Month: September 2016

The Interview Chronicles, Part 2: Always Be Interviewing

You’ve just started a cushy new gig.  Maybe you’ve even been there for a while and you’re still loving it.  All the perks are there.  The pay is there.  The tech stack your work on and the people you work with are both amazing.

Most people, at this point, stop looking at open positions and stop taking recruiter calls or LinkedIn messages.  After all, they’re content with the job they have.

This is the worst thing you can do.  Always be interviewing.  Even if you don’t want a new job.

Keeping up with the industry

When you’re interviewing with a company as a programmer or a systems admin, one of the ways a company will try to sell you on their position is to talk about their stack.  Some of this information may be public, but few companies will talk about the coolest stuff they’re working on without a signed non-disclosure agreement.  This is, by far, one of the best ways to keep up with trends in the industry.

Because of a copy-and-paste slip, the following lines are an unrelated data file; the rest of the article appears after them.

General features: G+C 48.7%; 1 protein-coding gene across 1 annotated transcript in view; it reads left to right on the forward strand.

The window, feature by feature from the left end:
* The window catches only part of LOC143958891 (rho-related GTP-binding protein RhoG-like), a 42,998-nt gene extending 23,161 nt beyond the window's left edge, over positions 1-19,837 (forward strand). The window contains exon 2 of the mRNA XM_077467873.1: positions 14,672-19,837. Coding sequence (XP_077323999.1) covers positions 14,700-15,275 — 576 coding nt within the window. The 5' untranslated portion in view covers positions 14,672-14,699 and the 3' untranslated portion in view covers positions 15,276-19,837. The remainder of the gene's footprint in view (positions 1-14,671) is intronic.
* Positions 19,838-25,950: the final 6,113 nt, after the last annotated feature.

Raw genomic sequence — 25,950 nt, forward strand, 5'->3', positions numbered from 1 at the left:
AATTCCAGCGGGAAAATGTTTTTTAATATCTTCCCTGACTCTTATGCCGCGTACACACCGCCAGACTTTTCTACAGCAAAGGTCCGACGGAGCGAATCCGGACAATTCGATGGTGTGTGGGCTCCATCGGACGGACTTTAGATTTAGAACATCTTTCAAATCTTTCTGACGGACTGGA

If you start hearing about a technology a couple of times in a row during interviews, it’s a good sign that the technology in question is one to start brushing up on or looking for ways to use at your current job.  It’s a hell of a lot cheaper than attending conferences and such, especially if you’re a consultant that doesn’t have an employer to foot the bill for travel and attendance.

Practice, practice, practice!

Like any skill, you need to practice interviewing to get better at interviewing.  Going on interviews is a good way to test out different resume and cover letter combinations, get exposed to numerous different forms of the technical interview, and get yourself better at parts that nobody likes doing, such as salary negotiation.

Not only that, you’re going to eventually be asked to interview someone else as you move up the seniority and/or management ranks, and being exposed to many different interview styles can help you ensure that you’re doing both your company and a potential candidate a favor by coming into an interview without a bunch of frivolous questions and exercises that don’t tell you much about the candidate.

Wrapping it up